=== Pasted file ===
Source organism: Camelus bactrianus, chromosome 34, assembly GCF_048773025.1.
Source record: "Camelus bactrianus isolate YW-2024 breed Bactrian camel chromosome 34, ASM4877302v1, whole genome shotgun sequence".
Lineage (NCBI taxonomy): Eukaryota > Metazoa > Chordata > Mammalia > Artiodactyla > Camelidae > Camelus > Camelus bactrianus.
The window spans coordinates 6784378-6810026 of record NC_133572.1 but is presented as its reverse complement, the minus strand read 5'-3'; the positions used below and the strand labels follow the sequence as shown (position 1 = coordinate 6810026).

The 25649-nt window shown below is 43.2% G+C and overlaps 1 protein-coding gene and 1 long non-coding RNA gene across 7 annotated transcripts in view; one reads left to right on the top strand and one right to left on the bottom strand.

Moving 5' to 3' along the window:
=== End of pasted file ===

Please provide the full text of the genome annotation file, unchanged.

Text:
Source organism: Camelus bactrianus, chromosome 34, assembly GCF_048773025.1.
Source record: "Camelus bactrianus isolate YW-2024 breed Bactrian camel chromosome 34, ASM4877302v1, whole genome shotgun sequence".
Lineage (NCBI taxonomy): Eukaryota > Metazoa > Chordata > Mammalia > Artiodactyla > Camelidae > Camelus > Camelus bactrianus.
The window spans coordinates 6784378-6810026 of record NC_133572.1 but is presented as its reverse complement, the minus strand read 5'-3'; the positions used below and the strand labels follow the sequence as shown (position 1 = coordinate 6810026).

The 25649-nt window shown below is 43.2% G+C and overlaps 1 protein-coding gene and 1 long non-coding RNA gene across 7 annotated transcripts in view; one reads left to right on the top strand and one right to left on the bottom strand.

Moving 5' to 3' along the window: